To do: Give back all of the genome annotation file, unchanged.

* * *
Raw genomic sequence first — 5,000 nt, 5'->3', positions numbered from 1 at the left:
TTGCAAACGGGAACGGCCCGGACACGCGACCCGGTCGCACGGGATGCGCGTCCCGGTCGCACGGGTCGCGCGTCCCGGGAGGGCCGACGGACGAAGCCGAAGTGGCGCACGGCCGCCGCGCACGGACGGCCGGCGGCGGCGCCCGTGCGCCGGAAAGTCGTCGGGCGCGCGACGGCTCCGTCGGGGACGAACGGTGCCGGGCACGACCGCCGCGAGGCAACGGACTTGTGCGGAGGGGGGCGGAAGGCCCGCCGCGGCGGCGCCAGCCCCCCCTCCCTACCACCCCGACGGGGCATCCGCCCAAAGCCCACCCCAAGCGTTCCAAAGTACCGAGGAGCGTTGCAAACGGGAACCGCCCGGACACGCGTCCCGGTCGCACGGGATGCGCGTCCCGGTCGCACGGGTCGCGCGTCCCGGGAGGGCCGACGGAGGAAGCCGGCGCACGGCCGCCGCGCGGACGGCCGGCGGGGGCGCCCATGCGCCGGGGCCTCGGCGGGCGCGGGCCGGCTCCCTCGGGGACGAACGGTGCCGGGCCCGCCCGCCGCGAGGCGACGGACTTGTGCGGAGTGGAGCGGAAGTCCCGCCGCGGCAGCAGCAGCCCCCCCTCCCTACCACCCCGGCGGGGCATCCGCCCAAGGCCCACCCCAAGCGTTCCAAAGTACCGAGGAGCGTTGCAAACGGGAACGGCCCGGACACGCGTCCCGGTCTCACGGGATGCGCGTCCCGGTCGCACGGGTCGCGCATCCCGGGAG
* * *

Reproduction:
Raw genomic sequence first — 5,000 nt, 5'->3', positions numbered from 1 at the left:
TTGCAAACGGGAACGGCCCGGACACGCGACCCGGTCGCACGGGATGCGCGTCCCGGTCGCACGGGTCGCGCGTCCCGGGAGGGCCGACGGACGAAGCCGAAGTGGCGCACGGCCGCCGCGCACGGACGGCCGGCGGCGGCGCCCGTGCGCCGGAAAGTCGTCGGGCGCGCGACGGCTCCGTCGGGGACGAACGGTGCCGGGCACGACCGCCGCGAGGCAACGGACTTGTGCGGAGGGGGGCGGAAGGCCCGCCGCGGCGGCGCCAGCCCCCCCTCCCTACCACCCCGACGGGGCATCCGCCCAAAGCCCACCCCAAGCGTTCCAAAGTACCGAGGAGCGTTGCAAACGGGAACCGCCCGGACACGCGTCCCGGTCGCACGGGATGCGCGTCCCGGTCGCACGGGTCGCGCGTCCCGGGAGGGCCGACGGAGGAAGCCGGCGCACGGCCGCCGCGCGGACGGCCGGCGGGGGCGCCCATGCGCCGGGGCCTCGGCGGGCGCGGGCCGGCTCCCTCGGGGACGAACGGTGCCGGGCCCGCCCGCCGCGAGGCGACGGACTTGTGCGGAGTGGAGCGGAAGTCCCGCCGCGGCAGCAGCAGCCCCCCCTCCCTACCACCCCGGCGGGGCATCCGCCCAAGGCCCACCCCAAGCGTTCCAAAGTACCGAGGAGCGTTGCAAACGGGAACGGCCCGGACACGCGTCCCGGTCTCACGGGATGCGCGTCCCGGTCGCACGGGTCGCGCATCCCGGGAG